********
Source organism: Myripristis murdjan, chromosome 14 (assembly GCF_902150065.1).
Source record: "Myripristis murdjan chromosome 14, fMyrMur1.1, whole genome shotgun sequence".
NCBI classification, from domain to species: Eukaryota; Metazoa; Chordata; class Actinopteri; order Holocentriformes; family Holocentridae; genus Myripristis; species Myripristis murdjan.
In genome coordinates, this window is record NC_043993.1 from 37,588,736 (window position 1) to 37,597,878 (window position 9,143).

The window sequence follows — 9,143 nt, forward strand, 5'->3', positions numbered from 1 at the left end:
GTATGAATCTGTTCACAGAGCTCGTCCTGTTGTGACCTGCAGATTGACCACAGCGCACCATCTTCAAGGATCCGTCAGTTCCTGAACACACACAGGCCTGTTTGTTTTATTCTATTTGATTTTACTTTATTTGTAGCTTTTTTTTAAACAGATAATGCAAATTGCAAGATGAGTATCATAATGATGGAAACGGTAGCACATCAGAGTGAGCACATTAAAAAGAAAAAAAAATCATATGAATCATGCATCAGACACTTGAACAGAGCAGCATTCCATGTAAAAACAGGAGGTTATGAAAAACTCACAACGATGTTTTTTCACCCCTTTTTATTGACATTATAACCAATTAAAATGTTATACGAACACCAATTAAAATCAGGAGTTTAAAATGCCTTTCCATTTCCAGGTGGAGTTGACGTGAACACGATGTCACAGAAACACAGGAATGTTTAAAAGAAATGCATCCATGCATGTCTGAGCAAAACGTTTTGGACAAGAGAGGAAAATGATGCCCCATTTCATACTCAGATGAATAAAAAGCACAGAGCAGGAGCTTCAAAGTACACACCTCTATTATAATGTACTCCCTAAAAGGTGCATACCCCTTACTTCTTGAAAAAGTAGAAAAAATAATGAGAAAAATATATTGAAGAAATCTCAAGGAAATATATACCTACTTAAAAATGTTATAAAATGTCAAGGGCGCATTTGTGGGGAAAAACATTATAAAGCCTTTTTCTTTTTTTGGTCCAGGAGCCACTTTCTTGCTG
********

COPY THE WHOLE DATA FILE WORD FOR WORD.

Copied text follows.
Source organism: Myripristis murdjan, chromosome 14 (assembly GCF_902150065.1).
Source record: "Myripristis murdjan chromosome 14, fMyrMur1.1, whole genome shotgun sequence".
NCBI classification, from domain to species: Eukaryota; Metazoa; Chordata; class Actinopteri; order Holocentriformes; family Holocentridae; genus Myripristis; species Myripristis murdjan.
In genome coordinates, this window is record NC_043993.1 from 37,588,736 (window position 1) to 37,597,878 (window position 9,143).

The window sequence follows — 9,143 nt, forward strand, 5'->3', positions numbered from 1 at the left end:
GTATGAATCTGTTCACAGAGCTCGTCCTGTTGTGACCTGCAGATTGACCACAGCGCACCATCTTCAAGGATCCGTCAGTTCCTGAACACACACAGGCCTGTTTGTTTTATTCTATTTGATTTTACTTTATTTGTAGCTTTTTTTTAAACAGATAATGCAAATTGCAAGATGAGTATCATAATGATGGAAACGGTAGCACATCAGAGTGAGCACATTAAAAAGAAAAAAAAATCATATGAATCATGCATCAGACACTTGAACAGAGCAGCATTCCATGTAAAAACAGGAGGTTATGAAAAACTCACAACGATGTTTTTTCACCCCTTTTTATTGACATTATAACCAATTAAAATGTTATACGAACACCAATTAAAATCAGGAGTTTAAAATGCCTTTCCATTTCCAGGTGGAGTTGACGTGAACACGATGTCACAGAAACACAGGAATGTTTAAAAGAAATGCATCCATGCATGTCTGAGCAAAACGTTTTGGACAAGAGAGGAAAATGATGCCCCATTTCATACTCAGATGAATAAAAAGCACAGAGCAGGAGCTTCAAAGTACACACCTCTATTATAATGTACTCCCTAAAAGGTGCATACCCCTTACTTCTTGAAAAAGTAGAAAAAATAATGAGAAAAATATATTGAAGAAATCTCAAGGAAATATATACCTACTTAAAAATGTTATAAAATGTCAAGGGCGCATTTGTGGGGAAAAACATTATAAAGCCTTTTTCTTTTTTTGGTCCAGGAGCCACTTTCTTGCTG